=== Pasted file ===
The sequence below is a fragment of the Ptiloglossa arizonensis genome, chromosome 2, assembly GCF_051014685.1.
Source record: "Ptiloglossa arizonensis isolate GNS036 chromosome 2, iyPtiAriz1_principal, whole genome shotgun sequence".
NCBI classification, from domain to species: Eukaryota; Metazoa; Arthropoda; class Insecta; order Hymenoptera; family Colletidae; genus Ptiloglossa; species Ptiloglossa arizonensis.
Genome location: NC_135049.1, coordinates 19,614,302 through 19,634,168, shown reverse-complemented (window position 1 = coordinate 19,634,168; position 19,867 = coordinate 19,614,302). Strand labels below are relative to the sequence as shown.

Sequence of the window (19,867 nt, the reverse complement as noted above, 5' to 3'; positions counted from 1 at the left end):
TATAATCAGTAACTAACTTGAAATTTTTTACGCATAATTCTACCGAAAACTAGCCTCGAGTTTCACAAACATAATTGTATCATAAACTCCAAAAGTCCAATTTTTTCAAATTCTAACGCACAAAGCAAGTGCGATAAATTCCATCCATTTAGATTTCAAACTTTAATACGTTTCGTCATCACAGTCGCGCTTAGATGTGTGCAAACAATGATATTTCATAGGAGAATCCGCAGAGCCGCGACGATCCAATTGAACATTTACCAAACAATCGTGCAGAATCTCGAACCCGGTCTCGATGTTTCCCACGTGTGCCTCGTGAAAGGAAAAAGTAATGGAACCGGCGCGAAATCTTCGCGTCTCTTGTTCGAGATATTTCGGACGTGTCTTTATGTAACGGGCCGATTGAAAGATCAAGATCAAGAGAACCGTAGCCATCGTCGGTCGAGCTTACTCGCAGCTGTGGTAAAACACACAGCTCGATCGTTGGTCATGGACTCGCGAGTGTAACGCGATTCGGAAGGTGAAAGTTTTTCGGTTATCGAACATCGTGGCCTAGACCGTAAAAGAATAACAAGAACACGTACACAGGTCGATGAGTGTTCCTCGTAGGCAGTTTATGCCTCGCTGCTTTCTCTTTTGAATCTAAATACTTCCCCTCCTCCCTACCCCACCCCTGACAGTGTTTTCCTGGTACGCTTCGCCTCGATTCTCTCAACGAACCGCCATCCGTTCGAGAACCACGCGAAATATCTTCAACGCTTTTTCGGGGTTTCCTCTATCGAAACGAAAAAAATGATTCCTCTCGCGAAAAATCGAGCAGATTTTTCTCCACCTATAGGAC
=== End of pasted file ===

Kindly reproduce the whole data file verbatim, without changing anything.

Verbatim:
The sequence below is a fragment of the Ptiloglossa arizonensis genome, chromosome 2, assembly GCF_051014685.1.
Source record: "Ptiloglossa arizonensis isolate GNS036 chromosome 2, iyPtiAriz1_principal, whole genome shotgun sequence".
NCBI classification, from domain to species: Eukaryota; Metazoa; Arthropoda; class Insecta; order Hymenoptera; family Colletidae; genus Ptiloglossa; species Ptiloglossa arizonensis.
Genome location: NC_135049.1, coordinates 19,614,302 through 19,634,168, shown reverse-complemented (window position 1 = coordinate 19,634,168; position 19,867 = coordinate 19,614,302). Strand labels below are relative to the sequence as shown.

Sequence of the window (19,867 nt, the reverse complement as noted above, 5' to 3'; positions counted from 1 at the left end):
TATAATCAGTAACTAACTTGAAATTTTTTACGCATAATTCTACCGAAAACTAGCCTCGAGTTTCACAAACATAATTGTATCATAAACTCCAAAAGTCCAATTTTTTCAAATTCTAACGCACAAAGCAAGTGCGATAAATTCCATCCATTTAGATTTCAAACTTTAATACGTTTCGTCATCACAGTCGCGCTTAGATGTGTGCAAACAATGATATTTCATAGGAGAATCCGCAGAGCCGCGACGATCCAATTGAACATTTACCAAACAATCGTGCAGAATCTCGAACCCGGTCTCGATGTTTCCCACGTGTGCCTCGTGAAAGGAAAAAGTAATGGAACCGGCGCGAAATCTTCGCGTCTCTTGTTCGAGATATTTCGGACGTGTCTTTATGTAACGGGCCGATTGAAAGATCAAGATCAAGAGAACCGTAGCCATCGTCGGTCGAGCTTACTCGCAGCTGTGGTAAAACACACAGCTCGATCGTTGGTCATGGACTCGCGAGTGTAACGCGATTCGGAAGGTGAAAGTTTTTCGGTTATCGAACATCGTGGCCTAGACCGTAAAAGAATAACAAGAACACGTACACAGGTCGATGAGTGTTCCTCGTAGGCAGTTTATGCCTCGCTGCTTTCTCTTTTGAATCTAAATACTTCCCCTCCTCCCTACCCCACCCCTGACAGTGTTTTCCTGGTACGCTTCGCCTCGATTCTCTCAACGAACCGCCATCCGTTCGAGAACCACGCGAAATATCTTCAACGCTTTTTCGGGGTTTCCTCTATCGAAACGAAAAAAATGATTCCTCTCGCGAAAAATCGAGCAGATTTTTCTCCACCTATAGGAC